As merger & acquisition activity continues to be a strategic play for Medtech companies seeking to enrich their product portfolio and deepen expertise there is an increasing need to achieve rapid harmonisation across both regulatory and marketing driven labelling content. Increasing regulation and enforcement is also driving these organisations to seek solutions to better manage product & package labelling and to reduce compliance risks. The trends have a direct impact on artwork and labelling with 75% to 90% of artwork activity being driven by changes.
For medical device manufacturers, the definition of what constitutes a ‘label’ is very broad, including Instructions for Use (IFUs), technical data sheets and other documents. The requirements for international product delivery are also particularly onerous: there are more than 10 unique medical device codification systems in the EU alone. Meanwhile the array of product identification standards currently in use – including GS1, HIBCC, EAN, and UPC– is at odds with the drive to harmonise processes along the supply chain, which for medical device manufacturers can include contract manufacturers, private label and re-label partners, distribution points and healthcare providers.
Possibly more than ever before, changes to legislation will impact medical device manufacturers as new rules covering device identification have an increased effect over the next two years.
The FDA’s roll-out of Universal Device Identification (UDI) system for all Class I devices from September 24, 2018 requiring a step change to accommodate the tens and possibly hundreds of thousands of devices affected per manufacturer. A similar approach is being adopted across the EU with the new Medical Device Regulations (MDR) requiring manufacturers to assign a unique device identification to increase levels of patient safety and address the need for traceability. Device manufacturers have until late 2019/early 2020 to demonstrate compliance across their product portfolio.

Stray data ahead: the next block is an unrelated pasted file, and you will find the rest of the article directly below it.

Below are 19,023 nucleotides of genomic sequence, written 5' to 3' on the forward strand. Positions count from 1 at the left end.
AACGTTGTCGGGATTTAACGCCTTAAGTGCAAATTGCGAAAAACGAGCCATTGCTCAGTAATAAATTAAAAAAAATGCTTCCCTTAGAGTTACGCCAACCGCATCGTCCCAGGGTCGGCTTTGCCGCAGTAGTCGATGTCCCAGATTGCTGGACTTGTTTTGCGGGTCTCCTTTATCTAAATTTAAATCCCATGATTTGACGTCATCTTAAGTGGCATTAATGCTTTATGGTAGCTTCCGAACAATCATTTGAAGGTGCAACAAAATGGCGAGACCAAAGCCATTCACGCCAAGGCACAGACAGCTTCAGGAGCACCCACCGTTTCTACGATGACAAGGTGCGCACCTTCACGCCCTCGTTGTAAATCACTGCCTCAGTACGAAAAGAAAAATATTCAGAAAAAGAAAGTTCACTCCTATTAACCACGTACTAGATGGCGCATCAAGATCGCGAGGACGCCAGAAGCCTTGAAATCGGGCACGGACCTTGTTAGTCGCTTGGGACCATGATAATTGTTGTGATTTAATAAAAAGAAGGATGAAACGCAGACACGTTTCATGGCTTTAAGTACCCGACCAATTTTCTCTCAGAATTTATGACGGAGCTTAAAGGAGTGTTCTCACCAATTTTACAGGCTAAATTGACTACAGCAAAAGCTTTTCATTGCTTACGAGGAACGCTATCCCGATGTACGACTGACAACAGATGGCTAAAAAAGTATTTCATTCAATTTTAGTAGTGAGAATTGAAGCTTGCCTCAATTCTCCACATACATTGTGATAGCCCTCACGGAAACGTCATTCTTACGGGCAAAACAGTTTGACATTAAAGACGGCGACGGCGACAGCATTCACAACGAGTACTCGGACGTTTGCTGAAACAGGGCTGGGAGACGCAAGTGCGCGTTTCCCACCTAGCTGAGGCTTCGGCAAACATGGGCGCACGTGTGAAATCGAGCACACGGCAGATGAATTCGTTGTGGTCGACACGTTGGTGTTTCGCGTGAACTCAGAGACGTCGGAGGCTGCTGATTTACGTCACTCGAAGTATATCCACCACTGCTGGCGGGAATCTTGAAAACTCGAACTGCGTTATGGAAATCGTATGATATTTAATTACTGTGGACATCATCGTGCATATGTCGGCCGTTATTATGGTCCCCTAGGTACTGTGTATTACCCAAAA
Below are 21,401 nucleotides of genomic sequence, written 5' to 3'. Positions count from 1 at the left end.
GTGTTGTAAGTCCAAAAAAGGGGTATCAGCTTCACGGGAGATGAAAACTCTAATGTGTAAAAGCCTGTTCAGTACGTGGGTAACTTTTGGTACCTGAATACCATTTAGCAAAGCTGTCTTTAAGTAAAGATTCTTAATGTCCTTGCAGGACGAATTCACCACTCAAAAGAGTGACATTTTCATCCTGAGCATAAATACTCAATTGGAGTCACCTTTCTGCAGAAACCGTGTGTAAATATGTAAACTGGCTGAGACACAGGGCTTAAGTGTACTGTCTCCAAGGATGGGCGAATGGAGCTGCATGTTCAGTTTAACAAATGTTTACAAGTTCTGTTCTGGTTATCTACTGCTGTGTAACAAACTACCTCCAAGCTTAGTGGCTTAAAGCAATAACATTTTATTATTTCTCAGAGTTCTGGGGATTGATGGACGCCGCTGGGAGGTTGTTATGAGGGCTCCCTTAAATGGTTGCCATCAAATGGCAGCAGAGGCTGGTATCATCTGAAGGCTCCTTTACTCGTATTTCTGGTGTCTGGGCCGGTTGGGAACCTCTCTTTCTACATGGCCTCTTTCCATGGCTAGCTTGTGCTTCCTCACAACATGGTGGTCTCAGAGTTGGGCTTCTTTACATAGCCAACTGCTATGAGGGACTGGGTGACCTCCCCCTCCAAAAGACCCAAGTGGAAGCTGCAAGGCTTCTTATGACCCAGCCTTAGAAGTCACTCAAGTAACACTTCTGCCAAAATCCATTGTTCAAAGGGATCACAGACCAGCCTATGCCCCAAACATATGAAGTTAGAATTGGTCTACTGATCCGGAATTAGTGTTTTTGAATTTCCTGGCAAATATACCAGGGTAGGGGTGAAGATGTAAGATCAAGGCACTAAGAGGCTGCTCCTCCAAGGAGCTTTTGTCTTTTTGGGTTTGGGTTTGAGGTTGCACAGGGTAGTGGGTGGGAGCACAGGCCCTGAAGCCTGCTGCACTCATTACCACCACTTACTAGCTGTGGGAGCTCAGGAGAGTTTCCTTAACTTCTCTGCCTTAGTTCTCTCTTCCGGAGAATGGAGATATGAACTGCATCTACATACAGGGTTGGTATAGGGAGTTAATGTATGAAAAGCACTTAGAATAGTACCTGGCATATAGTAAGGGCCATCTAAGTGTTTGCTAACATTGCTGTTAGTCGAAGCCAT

In addition, 2016 saw the FDA issue a final rule to allow for the use of standalone symbols on medical device and in vitro diagnostic (IVD) labels in an effort to align with international standards. The move to also allow medical device manufacturers to publish Instructions for Use (IFU) leaflets in electronic format rather than being paper based is adding momentum towards greater adoption of e-Labelling. This will make it easier for manufacturers to keep content up to date and make prompt changes driven by changes to requirements and/or product functionality. Taking advantage of this option will require a more structured approach to content management.
Taking into account global reach, the complexity of language, local market variations and the volume of product labels managed, a technology driven approach is the only realistic option for managing such a diverse and dynamic environment. Kallik’s software alleviates these complexities by providing central control and a clear line of sight across all packaging and labelling activities, enabling artwork and content to be changed reliably, efficiently and definitively at the source. This also leads to more accurate and timely compliance reporting. The increased efficiency and reduced compliance risks achieved by taking this approach will help deliver competitive advantage within existing territories and when entering new growth markets.
Kallik’s cloud-based solution also makes it easy to drive out quality across extended supply chains de-risking the engagement of engaging with 3rd party manufacturers and distributors, including Contract Manufacturing Organisations (CMOs) and Contract Development and Manufacturing Organisations. In doing so, we help medical device manufacturers become sufficiently agile to ensure strategic alignment with both existing and emerging legislation and avoid any potential lock-in through choosing less flexible solutions.